The Global Coherence Initiative (GCI)
The GCI in an international cooperative effort to help activate the heart of humanity and facilitate a shift in global consciousness. It’s primary focuses are to invite people to participate by actively adding more heart-coherent love, care, and compassion into the planetary field. The second is scientific research on how we are all energetically connected with each other and the planet, and how we can utilize this interconnectivity, which is very real, to raise our personal vibration to assist in creating a better world.
The hypotheses of the researchers and scientists behind this process are as follows:
- The Earth’s magnetic fields are a carrier of biologically relevant information that connects all living systems
- Every person affects this global information field. Large numbers of people creating heart-coherent states of love, appreciation, care, and compassion can generate a more coherent field environment that benefits others and helps off-set the current planetary discord and incoherence
- There is a feedback loop between human beings and Earth’s energetic/magnetic systems
- Earth has several sources of magnetic fields that affect us all. Two of them are the geomagnetic field that emanates from the core of the Earth, and the fields that exist between Earth and the ionosphere. These fields surround the entire planet and act as protective shields blocking out the harmful effects of solar radiation, cosmic rays, sand, and other forms of space weather. Without these fields, ice as we know it could not exist on Earth. They are part of the dynamic ecosystem of our planet
Think about the current state of our planet. We are definitely not in coherence, with all of the violence, war, hate, and greed that still plague our planet, we have a lot of work to do. We do not yet know how these thoughts, emotions, and feelings are affecting the entire planet, and what type of information these experiences are encoding into once electromagnetic fields, and how it is interacting with that of the Earth’s. Things are changing, however. There is definitely a shift within people who are desiring a better experience here on planet Earth.
These energetic fields are known to scientists, but there are still many unknowns. Solar activity and the rhythms taking place on Earth’s magnetic fields have an impact on health and behaviour. This is firmly established in scientific literature. (source)(source)
Scientific literature also firmly establishes that several physiological rhythms and global collective behaviours are not only synchronized with solar and geomagnetic activity, but that disruptions in these fields can create adverse effects on human health and behaviour. (source)(source)(source)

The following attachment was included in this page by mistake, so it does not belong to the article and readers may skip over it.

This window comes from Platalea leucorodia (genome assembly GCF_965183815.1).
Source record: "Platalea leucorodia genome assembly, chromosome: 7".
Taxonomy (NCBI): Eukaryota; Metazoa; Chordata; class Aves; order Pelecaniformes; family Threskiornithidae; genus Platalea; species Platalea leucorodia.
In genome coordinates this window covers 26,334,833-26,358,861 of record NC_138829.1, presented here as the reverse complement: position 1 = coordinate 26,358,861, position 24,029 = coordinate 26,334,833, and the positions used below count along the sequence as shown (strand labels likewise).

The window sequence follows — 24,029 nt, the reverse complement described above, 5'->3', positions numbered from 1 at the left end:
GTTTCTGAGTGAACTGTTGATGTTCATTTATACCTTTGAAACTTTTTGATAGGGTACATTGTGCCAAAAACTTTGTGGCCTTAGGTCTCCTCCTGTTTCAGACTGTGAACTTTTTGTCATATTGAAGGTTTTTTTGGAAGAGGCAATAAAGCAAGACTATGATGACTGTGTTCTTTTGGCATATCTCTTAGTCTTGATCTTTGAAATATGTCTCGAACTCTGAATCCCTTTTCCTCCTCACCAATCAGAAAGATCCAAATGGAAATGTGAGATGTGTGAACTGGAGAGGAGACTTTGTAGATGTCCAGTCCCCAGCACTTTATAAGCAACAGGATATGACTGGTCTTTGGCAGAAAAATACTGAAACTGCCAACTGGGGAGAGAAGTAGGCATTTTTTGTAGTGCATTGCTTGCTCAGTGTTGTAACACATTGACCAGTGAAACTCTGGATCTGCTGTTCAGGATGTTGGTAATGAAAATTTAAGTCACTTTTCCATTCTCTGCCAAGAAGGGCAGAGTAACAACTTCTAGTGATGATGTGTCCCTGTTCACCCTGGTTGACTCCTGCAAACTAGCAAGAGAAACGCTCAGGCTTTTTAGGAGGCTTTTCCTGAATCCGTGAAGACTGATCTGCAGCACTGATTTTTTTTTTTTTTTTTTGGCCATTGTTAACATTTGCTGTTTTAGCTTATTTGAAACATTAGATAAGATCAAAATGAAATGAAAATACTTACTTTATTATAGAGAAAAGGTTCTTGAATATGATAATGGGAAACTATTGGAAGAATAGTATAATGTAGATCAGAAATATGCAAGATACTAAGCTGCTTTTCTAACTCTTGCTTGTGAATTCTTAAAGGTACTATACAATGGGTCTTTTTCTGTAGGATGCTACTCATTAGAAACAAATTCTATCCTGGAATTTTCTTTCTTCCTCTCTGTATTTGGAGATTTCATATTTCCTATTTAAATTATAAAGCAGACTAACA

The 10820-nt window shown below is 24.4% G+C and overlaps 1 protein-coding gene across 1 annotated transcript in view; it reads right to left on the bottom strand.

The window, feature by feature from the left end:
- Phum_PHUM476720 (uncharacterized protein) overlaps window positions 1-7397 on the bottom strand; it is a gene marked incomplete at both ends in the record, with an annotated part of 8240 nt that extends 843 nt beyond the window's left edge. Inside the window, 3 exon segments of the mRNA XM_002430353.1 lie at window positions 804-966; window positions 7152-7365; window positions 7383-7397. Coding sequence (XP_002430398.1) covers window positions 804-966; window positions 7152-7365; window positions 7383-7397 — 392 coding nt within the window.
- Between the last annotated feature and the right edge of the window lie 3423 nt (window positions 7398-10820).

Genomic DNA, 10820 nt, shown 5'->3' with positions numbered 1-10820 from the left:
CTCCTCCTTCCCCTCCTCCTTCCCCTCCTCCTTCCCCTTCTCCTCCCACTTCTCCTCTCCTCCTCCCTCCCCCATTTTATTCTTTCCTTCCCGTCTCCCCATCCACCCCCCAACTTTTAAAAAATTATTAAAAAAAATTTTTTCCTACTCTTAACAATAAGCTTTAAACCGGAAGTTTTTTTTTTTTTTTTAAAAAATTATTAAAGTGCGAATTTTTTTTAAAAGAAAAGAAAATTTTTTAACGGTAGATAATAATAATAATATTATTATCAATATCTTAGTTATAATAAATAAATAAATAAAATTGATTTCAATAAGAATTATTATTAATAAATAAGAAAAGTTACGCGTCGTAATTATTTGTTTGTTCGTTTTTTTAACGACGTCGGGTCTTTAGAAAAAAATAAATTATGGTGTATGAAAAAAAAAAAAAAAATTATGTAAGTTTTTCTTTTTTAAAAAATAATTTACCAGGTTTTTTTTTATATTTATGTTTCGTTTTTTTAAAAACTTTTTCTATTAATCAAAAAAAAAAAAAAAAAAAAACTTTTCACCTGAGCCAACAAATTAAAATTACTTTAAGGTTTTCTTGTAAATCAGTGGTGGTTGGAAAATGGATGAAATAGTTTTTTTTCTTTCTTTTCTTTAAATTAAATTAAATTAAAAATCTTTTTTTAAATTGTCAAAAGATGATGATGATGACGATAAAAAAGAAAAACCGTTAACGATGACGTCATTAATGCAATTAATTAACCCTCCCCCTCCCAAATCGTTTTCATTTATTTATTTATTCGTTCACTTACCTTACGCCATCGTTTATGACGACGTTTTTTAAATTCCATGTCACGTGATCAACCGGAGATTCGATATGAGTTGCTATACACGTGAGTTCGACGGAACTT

When the Earth’s magnetic field environment is distributed it can cause sleep problems, mental confusion, usual lack of energy or a feeling of being on edge or overwhelmed for no apparent reason. At other times, when the Earth’s fields are stable and certain measures of solar activity are increased, people report increased positive feelings and more creativity and inspiration. This is likely due to a coupling between the human brain, cardiovascular and nervous system with resonating geomagnetic frequencies. (1)
The Earth and ionosphere generate frequencies that range from 0.01 hertz to 300 hertz, some of which are in the exact same frequency range as the one happening in our brain, cardiovascular system, and autonomic nervous system. This fact is one way to explain how fluctuations in the Earth’s and Sun’s magnetic fields can influence us. Changes in these fields have also been shown to affect our brain waves, heart rhythms, memory, athletics performance, and overall health.
Changes in the Earth’s fields from extreme solar activity have been linked to some of humanity’s greatest creations of art, as well as some of its most tragic events. (source)
We know how these fields affect us, but what about how we affect these fields? That’s the real question here. GCI scientists believe that because brain wave and heart rhythm frequencies overlap the Earth’s field resonance, we are not just receivers of biologically relevant information, but also feed information into the global field, thus creating a feedback loop with the Earth’s magnetic fields.
Research is indicating that human emotions and consciousness encode information into the geomagnetic field and this encoded information is distributed globally. The Earth’s magnetic fields act as carrier waves for this information which influences all living systems and the collective consciousness.